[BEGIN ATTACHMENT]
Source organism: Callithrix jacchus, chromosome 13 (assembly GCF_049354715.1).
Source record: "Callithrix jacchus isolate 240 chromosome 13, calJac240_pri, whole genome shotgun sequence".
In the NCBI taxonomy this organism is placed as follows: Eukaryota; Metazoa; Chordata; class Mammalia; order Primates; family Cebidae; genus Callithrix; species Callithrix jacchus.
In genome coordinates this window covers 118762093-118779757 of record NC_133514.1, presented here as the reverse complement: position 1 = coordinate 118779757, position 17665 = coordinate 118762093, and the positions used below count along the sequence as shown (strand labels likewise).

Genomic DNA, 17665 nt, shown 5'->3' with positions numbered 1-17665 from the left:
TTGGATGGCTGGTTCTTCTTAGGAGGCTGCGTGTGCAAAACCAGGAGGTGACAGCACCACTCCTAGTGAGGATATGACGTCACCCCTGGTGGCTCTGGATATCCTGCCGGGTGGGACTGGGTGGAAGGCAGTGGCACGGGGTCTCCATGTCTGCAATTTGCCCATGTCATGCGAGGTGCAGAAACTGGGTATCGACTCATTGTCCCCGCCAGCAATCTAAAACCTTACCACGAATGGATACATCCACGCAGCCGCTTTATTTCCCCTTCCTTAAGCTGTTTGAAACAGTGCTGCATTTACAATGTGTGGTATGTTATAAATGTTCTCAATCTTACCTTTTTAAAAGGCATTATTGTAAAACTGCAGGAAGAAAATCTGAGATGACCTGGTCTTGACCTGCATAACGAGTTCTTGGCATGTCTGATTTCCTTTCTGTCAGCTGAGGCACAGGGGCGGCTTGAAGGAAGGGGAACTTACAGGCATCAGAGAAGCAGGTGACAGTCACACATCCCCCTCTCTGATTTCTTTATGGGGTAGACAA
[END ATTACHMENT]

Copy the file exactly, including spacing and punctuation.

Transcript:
Source organism: Callithrix jacchus, chromosome 13 (assembly GCF_049354715.1).
Source record: "Callithrix jacchus isolate 240 chromosome 13, calJac240_pri, whole genome shotgun sequence".
In the NCBI taxonomy this organism is placed as follows: Eukaryota; Metazoa; Chordata; class Mammalia; order Primates; family Cebidae; genus Callithrix; species Callithrix jacchus.
In genome coordinates this window covers 118762093-118779757 of record NC_133514.1, presented here as the reverse complement: position 1 = coordinate 118779757, position 17665 = coordinate 118762093, and the positions used below count along the sequence as shown (strand labels likewise).

Genomic DNA, 17665 nt, shown 5'->3' with positions numbered 1-17665 from the left:
TTGGATGGCTGGTTCTTCTTAGGAGGCTGCGTGTGCAAAACCAGGAGGTGACAGCACCACTCCTAGTGAGGATATGACGTCACCCCTGGTGGCTCTGGATATCCTGCCGGGTGGGACTGGGTGGAAGGCAGTGGCACGGGGTCTCCATGTCTGCAATTTGCCCATGTCATGCGAGGTGCAGAAACTGGGTATCGACTCATTGTCCCCGCCAGCAATCTAAAACCTTACCACGAATGGATACATCCACGCAGCCGCTTTATTTCCCCTTCCTTAAGCTGTTTGAAACAGTGCTGCATTTACAATGTGTGGTATGTTATAAATGTTCTCAATCTTACCTTTTTAAAAGGCATTATTGTAAAACTGCAGGAAGAAAATCTGAGATGACCTGGTCTTGACCTGCATAACGAGTTCTTGGCATGTCTGATTTCCTTTCTGTCAGCTGAGGCACAGGGGCGGCTTGAAGGAAGGGGAACTTACAGGCATCAGAGAAGCAGGTGACAGTCACACATCCCCCTCTCTGATTTCTTTATGGGGTAGACAA